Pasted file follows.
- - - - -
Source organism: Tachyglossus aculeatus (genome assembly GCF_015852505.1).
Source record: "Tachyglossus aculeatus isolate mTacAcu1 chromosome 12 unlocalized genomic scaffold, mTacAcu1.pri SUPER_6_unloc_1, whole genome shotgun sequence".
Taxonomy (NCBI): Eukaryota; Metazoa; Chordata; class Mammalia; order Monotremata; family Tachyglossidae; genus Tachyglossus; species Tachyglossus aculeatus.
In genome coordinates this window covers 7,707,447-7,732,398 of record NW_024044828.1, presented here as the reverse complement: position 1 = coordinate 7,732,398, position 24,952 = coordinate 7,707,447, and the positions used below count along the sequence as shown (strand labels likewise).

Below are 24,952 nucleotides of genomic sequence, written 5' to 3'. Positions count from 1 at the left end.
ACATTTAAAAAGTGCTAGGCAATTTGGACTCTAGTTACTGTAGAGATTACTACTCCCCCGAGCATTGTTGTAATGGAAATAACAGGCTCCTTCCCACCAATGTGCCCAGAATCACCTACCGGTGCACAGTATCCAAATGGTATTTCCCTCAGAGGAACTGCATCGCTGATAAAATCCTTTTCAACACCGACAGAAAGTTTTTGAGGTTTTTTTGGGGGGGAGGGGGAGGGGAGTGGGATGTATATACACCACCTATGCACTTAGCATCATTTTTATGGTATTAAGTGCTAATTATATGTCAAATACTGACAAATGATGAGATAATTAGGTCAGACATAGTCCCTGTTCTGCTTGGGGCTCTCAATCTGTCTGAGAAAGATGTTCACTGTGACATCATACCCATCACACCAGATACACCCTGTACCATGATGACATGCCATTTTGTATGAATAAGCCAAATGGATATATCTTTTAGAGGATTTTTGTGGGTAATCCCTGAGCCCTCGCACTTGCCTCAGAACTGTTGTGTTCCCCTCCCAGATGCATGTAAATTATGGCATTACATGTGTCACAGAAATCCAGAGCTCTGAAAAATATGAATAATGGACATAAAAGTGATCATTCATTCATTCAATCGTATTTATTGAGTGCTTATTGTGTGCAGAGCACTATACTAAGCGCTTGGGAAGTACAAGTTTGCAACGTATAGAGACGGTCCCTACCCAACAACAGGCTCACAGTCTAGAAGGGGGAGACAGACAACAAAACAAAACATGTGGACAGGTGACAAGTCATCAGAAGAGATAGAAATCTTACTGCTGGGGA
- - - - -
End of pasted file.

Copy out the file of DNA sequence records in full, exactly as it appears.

Source organism: Tachyglossus aculeatus (genome assembly GCF_015852505.1).
Source record: "Tachyglossus aculeatus isolate mTacAcu1 chromosome 12 unlocalized genomic scaffold, mTacAcu1.pri SUPER_6_unloc_1, whole genome shotgun sequence".
Taxonomy (NCBI): Eukaryota; Metazoa; Chordata; class Mammalia; order Monotremata; family Tachyglossidae; genus Tachyglossus; species Tachyglossus aculeatus.
In genome coordinates this window covers 7,707,447-7,732,398 of record NW_024044828.1, presented here as the reverse complement: position 1 = coordinate 7,732,398, position 24,952 = coordinate 7,707,447, and the positions used below count along the sequence as shown (strand labels likewise).

Below are 24,952 nucleotides of genomic sequence, written 5' to 3'. Positions count from 1 at the left end.
ACATTTAAAAAGTGCTAGGCAATTTGGACTCTAGTTACTGTAGAGATTACTACTCCCCCGAGCATTGTTGTAATGGAAATAACAGGCTCCTTCCCACCAATGTGCCCAGAATCACCTACCGGTGCACAGTATCCAAATGGTATTTCCCTCAGAGGAACTGCATCGCTGATAAAATCCTTTTCAACACCGACAGAAAGTTTTTGAGGTTTTTTTGGGGGGGAGGGGGAGGGGAGTGGGATGTATATACACCACCTATGCACTTAGCATCATTTTTATGGTATTAAGTGCTAATTATATGTCAAATACTGACAAATGATGAGATAATTAGGTCAGACATAGTCCCTGTTCTGCTTGGGGCTCTCAATCTGTCTGAGAAAGATGTTCACTGTGACATCATACCCATCACACCAGATACACCCTGTACCATGATGACATGCCATTTTGTATGAATAAGCCAAATGGATATATCTTTTAGAGGATTTTTGTGGGTAATCCCTGAGCCCTCGCACTTGCCTCAGAACTGTTGTGTTCCCCTCCCAGATGCATGTAAATTATGGCATTACATGTGTCACAGAAATCCAGAGCTCTGAAAAATATGAATAATGGACATAAAAGTGATCATTCATTCATTCAATCGTATTTATTGAGTGCTTATTGTGTGCAGAGCACTATACTAAGCGCTTGGGAAGTACAAGTTTGCAACGTATAGAGACGGTCCCTACCCAACAACAGGCTCACAGTCTAGAAGGGGGAGACAGACAACAAAACAAAACATGTGGACAGGTGACAAGTCATCAGAAGAGATAGAAATCTTACTGCTGGGGA